When I sat down on my own to review the financials later in the week, I saw that our net income is about $20k a year. There are not many categories to our reserve allocation--roof, fence, and major repairs/improvements. Of the 200k in reserve, about $150k is allocated to major repairs. I sent our BOD an email inquiring what consisted of major repairs. I also inquired about the amount of interest earned from the amounts we have in the bank (less than $50), if we can find a savings account or CD, or money market to make additional income to offset the increase in expenses, if our budgeted net income could be used to offset the increase in utilities and insurance expense or even a part of the earthquake insurance. I didn't see an amount or date that we're trying to have our reserve reach so I asked them about that as well. I also made sure to thank them and to let them know that I am extremely appreciative of answering questions I had during my last 11 months and everything they do in the background that we aren't aware of.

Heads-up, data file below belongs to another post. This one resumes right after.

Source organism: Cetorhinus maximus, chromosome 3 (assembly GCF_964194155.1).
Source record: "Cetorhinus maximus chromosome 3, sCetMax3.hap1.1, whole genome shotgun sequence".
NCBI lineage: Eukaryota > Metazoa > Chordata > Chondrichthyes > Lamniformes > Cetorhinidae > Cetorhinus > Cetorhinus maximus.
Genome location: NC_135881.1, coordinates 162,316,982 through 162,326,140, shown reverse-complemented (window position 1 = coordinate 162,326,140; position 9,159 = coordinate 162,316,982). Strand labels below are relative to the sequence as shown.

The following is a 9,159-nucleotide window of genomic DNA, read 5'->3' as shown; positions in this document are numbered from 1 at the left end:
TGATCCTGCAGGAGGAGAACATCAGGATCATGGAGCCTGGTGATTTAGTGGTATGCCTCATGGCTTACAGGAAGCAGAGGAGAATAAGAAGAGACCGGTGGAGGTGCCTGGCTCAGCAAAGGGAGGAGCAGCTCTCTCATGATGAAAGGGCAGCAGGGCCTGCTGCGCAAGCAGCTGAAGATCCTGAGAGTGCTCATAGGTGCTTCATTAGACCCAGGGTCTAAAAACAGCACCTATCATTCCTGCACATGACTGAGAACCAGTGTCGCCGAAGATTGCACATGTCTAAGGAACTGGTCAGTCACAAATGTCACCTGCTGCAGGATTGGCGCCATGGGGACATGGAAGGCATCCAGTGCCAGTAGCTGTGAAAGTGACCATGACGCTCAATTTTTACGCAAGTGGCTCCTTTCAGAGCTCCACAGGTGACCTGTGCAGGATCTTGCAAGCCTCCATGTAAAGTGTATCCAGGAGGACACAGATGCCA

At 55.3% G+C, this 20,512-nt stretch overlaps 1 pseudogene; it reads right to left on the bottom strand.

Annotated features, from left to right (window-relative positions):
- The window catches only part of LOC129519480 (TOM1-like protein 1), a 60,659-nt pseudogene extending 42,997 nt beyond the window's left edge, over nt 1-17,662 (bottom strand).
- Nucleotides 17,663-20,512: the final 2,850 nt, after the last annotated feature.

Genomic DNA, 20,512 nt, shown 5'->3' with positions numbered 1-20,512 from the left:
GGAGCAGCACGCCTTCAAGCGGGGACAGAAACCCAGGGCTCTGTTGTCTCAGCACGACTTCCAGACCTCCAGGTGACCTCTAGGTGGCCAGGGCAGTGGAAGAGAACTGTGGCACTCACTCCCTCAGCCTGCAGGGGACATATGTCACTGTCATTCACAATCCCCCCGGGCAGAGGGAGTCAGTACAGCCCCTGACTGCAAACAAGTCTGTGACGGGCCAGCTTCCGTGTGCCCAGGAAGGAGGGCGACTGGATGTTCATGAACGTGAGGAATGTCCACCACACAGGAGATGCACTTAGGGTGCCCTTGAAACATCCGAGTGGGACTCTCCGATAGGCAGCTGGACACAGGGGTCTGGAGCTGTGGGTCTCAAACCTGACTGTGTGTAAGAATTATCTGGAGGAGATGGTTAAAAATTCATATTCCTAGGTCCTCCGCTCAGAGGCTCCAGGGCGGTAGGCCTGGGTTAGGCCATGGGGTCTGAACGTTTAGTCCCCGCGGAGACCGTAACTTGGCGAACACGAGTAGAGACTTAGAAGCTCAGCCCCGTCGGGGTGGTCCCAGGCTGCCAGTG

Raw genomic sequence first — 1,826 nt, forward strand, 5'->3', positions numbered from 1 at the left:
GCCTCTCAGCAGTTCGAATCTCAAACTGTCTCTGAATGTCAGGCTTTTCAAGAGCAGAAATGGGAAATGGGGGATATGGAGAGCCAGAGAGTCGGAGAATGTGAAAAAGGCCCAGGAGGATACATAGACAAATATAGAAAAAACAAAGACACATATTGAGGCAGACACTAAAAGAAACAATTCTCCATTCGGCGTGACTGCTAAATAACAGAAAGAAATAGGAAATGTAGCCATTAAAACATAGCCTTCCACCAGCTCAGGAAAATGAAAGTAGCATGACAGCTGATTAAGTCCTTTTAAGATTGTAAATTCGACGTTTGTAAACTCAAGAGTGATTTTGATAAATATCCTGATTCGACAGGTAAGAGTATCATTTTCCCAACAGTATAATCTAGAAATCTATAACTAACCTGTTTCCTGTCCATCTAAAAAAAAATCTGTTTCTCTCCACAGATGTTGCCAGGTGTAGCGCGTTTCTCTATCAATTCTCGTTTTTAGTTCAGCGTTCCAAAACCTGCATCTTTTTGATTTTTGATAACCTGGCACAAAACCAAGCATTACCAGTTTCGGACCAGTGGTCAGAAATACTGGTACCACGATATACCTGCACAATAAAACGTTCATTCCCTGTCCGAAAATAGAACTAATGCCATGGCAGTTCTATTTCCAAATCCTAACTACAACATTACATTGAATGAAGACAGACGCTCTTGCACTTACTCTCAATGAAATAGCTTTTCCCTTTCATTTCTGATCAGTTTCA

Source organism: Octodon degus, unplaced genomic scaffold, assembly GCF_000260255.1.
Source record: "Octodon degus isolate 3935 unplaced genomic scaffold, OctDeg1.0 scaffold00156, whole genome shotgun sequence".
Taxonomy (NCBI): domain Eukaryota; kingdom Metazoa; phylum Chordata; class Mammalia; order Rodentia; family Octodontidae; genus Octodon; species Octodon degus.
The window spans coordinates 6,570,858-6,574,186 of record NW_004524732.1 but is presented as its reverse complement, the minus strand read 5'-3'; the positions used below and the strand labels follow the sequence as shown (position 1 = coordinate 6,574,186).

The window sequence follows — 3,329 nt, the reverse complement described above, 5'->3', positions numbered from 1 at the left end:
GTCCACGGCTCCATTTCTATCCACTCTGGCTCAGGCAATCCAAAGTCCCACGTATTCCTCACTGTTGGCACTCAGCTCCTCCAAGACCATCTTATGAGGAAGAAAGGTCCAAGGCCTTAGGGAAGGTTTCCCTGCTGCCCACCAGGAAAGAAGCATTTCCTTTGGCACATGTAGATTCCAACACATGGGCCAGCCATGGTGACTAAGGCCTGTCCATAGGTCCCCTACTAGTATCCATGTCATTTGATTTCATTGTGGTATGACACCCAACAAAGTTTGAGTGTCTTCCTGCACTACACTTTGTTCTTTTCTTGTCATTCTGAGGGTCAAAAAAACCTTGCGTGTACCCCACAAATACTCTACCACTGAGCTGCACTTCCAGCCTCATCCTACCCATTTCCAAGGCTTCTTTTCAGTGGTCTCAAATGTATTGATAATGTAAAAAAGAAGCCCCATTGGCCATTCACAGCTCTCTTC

The BOD replied to have me meet with two of the members on the BOD. During our meeting, we discuss the questions that I had. They told me that they plan to repair the roof in bits and pieces as long as they can because replacing an entire roof is expensive. I inquired if there has been any leaks from the roofs into units and they said yes so I voiced that it it makes me a little nervous that we have an older roof and we only repair it when an owner informs them that there is a leak as this could potentially lead to large/major damages one day. The major improvements category was for a number of things they listed and that they will keep on adding to that portion of the reserves as everything is so expensive. I asked them if there has been a recent reserve study. To which they replied that they paid a company to do the reserve study years ago but they ended up doing on the work so they didn't think it was worth the $200 for more studies. When I mentioned that I thought it was legally required to do some sort of study or to revisit the study, they said that's what the annual reserve allocation is. In addition to our roof, I asked them about our plumbing lines. The ones we currently have are original to the building and all the units will have the rusty orange water come out for a couple of seconds sometimes. Our units share two main water lines. One line covers 9 units so if any unit has any potentially major plumbing repairs, that side of the building would lose water access if the water was shut off for the one unit. My plumber told me it will only be a matter of time until something happens as the lines are close to their useful life. I understand that re-piping the plumbing lines are very costly, but I'm also scared of lines leaking/bursting and causing floods in downstairs units (this happened to my friend's galvanized pipes). The two board members told me that their plumber said the pipes are in good working order.